On Thursday, August 8, prog-fusion supergroup The Aristocrats stormed through Columbus, Ohio. Currently on a nationwide tour in support of a new album entitled Culture Clash, the group appeared at the Rumba Café for the second time since their creation in 2011. Those in attendance were treated to an intimate night of genre-hopping musical virtuosity that benefited from the small venue size.
The Aristocrats are an instrumental group made up of three internationally known musicians all hailing from different parts of the globe. Guitarist Guthrie Govan is from the UK, bassist Bryan Beller comes from the United States, and drummer Marco Minnemann was born in Germany. All three have had long, successful careers as both solo artists and sidemen, and are well known in the music community for possessing highly developed chops on their respective instruments.
Not surprisingly, when Minnemann asked midway through the set if any musicians were in the house, well over half the audience raised their hands. Besides being largely musicians, the crowd that turned out on this Thursday was probably 80 percent male, which comes with the territory of heavy instrumental music.
The Aristocrats seemed to have been warmed up and ready to go as soon as they took the stage. A few songs in, they launched into the heavy bass riff of “Ohhhh Nooo” from their new album. Over Beller’s thunderous groove, Govan alternated between descending chord lines and stabbing clusters of single notes before dropping into a heavy riff that led into a section reminiscent of Rush.
The Aristocrats’ “Bad Asteroid”
Showcasing their willingness to explore different genres, Minnemann introduced the next tune as “Louisville Stomp,” a newer song that he and Beller wrote during soundcheck on a previous tour. Govan took control, playing like a musical chameleon. His work on this number alternated between ripping rockabilly-style country licks and insanely fast bebop jazz licks as the rhythm section shifted deftly underneath him.
The following song, “Get It Like That” was used as a springboard for some loose improvisational sections. The middle of the song included, at various times, Minnemann trading “licks” with Beller on a squeaky pig toy, all three jamming together on squeaky animal toys, and a brief tease of “Billie Jean” which featured Minnemann playing the vocal lines on, yes, a squeaky pig toy.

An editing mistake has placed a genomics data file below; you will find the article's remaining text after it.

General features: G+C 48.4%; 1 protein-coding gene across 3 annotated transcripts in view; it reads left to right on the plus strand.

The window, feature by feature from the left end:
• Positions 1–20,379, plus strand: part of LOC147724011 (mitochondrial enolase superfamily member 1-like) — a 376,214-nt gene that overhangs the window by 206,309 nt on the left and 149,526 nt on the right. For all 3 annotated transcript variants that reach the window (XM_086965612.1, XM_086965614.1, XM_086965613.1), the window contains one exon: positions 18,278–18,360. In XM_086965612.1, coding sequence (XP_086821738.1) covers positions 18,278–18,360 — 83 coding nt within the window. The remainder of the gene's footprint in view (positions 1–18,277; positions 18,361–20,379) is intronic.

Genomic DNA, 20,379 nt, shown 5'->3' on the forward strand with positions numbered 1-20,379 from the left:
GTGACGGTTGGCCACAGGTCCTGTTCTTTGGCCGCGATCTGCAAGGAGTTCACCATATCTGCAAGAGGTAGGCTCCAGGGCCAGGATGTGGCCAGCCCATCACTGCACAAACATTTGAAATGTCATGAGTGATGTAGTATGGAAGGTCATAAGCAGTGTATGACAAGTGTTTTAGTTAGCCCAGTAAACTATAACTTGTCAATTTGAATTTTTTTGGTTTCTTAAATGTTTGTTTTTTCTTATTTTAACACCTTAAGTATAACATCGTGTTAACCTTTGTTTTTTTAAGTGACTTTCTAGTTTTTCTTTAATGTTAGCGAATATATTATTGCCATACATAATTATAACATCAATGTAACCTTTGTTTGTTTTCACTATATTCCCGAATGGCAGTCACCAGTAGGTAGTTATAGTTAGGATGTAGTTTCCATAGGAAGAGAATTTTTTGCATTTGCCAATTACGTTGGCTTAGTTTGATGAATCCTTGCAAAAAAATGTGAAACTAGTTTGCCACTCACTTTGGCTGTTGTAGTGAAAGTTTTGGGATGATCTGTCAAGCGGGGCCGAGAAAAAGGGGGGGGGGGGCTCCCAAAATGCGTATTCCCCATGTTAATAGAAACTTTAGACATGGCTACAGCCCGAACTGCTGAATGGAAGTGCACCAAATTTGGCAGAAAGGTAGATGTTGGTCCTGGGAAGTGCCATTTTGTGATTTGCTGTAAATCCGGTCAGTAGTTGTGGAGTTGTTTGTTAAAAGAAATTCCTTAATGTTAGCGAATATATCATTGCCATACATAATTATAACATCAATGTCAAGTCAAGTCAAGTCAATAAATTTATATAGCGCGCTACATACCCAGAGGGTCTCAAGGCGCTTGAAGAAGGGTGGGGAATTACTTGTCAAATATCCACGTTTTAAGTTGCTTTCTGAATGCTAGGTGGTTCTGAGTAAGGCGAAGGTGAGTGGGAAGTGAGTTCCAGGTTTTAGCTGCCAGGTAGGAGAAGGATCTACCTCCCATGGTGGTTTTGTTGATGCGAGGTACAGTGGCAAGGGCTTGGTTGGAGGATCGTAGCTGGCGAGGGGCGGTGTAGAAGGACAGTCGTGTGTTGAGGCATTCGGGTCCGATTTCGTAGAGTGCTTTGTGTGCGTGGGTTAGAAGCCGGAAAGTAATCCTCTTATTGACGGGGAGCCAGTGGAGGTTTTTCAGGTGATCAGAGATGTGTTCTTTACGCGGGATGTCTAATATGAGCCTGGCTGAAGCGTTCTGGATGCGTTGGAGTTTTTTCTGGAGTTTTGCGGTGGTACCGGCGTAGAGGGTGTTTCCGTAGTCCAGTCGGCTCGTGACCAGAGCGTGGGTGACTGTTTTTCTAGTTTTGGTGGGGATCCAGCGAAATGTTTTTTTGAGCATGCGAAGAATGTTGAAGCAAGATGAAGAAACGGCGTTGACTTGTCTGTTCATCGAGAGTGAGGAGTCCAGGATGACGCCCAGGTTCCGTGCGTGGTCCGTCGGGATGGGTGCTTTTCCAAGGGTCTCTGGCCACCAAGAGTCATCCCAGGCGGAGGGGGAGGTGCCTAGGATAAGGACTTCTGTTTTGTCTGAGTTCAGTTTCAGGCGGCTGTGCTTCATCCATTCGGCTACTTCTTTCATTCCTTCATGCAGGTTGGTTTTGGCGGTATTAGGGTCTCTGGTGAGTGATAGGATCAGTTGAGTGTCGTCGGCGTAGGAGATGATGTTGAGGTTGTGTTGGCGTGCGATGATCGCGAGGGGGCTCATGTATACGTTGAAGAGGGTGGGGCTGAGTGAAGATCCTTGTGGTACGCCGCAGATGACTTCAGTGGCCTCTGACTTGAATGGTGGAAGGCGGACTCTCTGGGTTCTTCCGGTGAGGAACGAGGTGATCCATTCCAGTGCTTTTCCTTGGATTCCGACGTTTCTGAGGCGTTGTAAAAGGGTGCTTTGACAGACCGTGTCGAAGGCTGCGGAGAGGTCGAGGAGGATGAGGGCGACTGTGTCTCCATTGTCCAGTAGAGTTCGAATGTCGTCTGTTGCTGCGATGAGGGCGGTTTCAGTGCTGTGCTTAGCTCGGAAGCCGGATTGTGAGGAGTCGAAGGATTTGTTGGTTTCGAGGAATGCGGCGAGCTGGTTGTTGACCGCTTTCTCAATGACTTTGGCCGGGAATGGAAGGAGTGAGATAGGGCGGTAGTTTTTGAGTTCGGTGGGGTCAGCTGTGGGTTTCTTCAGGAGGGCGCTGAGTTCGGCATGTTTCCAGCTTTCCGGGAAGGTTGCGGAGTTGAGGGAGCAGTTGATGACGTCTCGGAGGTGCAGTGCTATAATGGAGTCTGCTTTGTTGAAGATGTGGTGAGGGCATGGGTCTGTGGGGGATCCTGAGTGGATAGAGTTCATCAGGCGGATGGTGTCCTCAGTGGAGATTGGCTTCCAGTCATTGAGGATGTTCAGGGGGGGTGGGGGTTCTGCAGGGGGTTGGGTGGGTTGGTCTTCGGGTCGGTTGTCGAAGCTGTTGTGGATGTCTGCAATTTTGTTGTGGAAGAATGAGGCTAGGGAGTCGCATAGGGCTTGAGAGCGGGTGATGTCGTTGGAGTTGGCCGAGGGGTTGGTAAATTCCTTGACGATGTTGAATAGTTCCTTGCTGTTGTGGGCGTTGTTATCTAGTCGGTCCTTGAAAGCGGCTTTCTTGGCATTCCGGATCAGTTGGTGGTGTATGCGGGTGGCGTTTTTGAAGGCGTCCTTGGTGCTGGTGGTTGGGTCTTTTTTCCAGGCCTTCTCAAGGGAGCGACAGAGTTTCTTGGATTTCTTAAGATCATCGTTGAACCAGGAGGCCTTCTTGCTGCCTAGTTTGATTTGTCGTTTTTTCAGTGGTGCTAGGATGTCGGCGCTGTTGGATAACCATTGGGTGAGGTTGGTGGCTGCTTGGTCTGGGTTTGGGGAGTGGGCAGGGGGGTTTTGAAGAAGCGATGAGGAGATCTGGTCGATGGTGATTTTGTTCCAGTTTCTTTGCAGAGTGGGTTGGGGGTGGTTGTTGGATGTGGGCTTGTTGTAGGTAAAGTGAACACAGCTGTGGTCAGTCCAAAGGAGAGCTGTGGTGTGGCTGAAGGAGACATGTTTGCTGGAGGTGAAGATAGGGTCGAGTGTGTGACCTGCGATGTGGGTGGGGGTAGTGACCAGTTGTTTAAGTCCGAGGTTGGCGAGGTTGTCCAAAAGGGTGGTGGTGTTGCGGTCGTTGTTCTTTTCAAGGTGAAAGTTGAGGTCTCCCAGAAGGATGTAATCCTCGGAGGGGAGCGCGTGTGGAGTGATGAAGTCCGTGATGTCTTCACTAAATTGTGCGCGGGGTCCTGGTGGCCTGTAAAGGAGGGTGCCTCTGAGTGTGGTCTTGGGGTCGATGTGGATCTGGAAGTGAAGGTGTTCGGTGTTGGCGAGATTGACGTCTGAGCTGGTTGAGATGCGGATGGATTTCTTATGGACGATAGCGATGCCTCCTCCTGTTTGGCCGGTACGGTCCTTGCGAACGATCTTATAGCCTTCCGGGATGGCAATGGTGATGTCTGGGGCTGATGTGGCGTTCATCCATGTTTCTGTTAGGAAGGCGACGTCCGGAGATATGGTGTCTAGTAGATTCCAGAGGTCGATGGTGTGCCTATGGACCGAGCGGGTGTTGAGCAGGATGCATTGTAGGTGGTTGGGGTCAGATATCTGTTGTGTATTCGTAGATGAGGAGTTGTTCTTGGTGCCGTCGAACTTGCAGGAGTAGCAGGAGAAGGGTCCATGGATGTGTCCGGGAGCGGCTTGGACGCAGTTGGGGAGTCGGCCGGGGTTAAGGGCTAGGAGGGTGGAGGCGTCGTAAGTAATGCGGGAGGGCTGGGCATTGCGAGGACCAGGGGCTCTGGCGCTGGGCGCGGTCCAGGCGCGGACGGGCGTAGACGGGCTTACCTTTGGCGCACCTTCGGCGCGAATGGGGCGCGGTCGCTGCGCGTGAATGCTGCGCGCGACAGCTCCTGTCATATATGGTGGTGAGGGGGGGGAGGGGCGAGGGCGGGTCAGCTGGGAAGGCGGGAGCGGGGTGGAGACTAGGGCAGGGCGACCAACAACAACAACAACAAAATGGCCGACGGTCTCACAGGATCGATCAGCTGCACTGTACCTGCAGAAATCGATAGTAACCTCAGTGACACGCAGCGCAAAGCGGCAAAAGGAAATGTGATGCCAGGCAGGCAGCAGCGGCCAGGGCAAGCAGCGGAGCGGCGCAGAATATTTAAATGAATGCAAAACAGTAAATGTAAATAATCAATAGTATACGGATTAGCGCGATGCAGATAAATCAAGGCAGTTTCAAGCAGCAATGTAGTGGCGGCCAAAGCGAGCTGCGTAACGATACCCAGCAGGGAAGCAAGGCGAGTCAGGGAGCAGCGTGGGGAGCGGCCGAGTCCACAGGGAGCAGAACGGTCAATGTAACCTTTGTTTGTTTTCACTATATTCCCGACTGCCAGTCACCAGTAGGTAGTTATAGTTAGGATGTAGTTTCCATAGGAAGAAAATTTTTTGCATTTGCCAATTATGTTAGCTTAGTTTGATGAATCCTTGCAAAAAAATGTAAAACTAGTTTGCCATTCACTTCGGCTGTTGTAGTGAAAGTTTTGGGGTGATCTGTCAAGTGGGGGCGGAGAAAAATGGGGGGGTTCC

The squeaky toy jam was just one of many humorous moments peppered throughout the show. Nearly each song was preceded by a quick story about the tune’s creation or title, and some of these anecdotes were hysterical. Another lighthearted moment was during the epic drum solo Minnemann performed during “Blues Fuckers”. He worked his way from playing his entire kit to standing onstage playing nothing but his two sticks together. He attempted to spin one and dropped it, only to try twice more before finally succeeding as the crowd cracked up. He laughingly complained about the stage lights being in his eyes before launching back into the song.
The eleven songs performed by The Aristocrats touched on many genres including prog-rock, jazz-fusion, hard rock and metal. The closest thing to a ballad was the mysteriously beautiful “Flatlands.” Govan performed most of this song with a gorgeous clean tone enriched with tasteful whammy-bar vibrato, and a portion of his solo could have practically been mistaken for pedal-steel guitar.
After finishing out their set with “Living the Dream,” a fast, aggressive tune written by Beller, the band encored with the title track from Govan’s solo album Erotic Cakes. There seemed to be many young musicians in the crowd who came mainly to see his guitar playing and this was a welcome treat for those fans. Afterwards, the trio happily talked with fans and signed autographs, adding a fitting end to an already intimate night of music.
The Aristocrats’ music isn’t for everyone; they are the very definition of “musicians’ musicians”. However, those who like their music complex, progressive, and filled with jaw-dropping musicianship will love this band. As a live act, their blend of creative original songs mixed with great stage presence and humor is well worth seeing.
Written by Wib Schneider
OurVinyl | Contributor
Photos from Megan Hawranick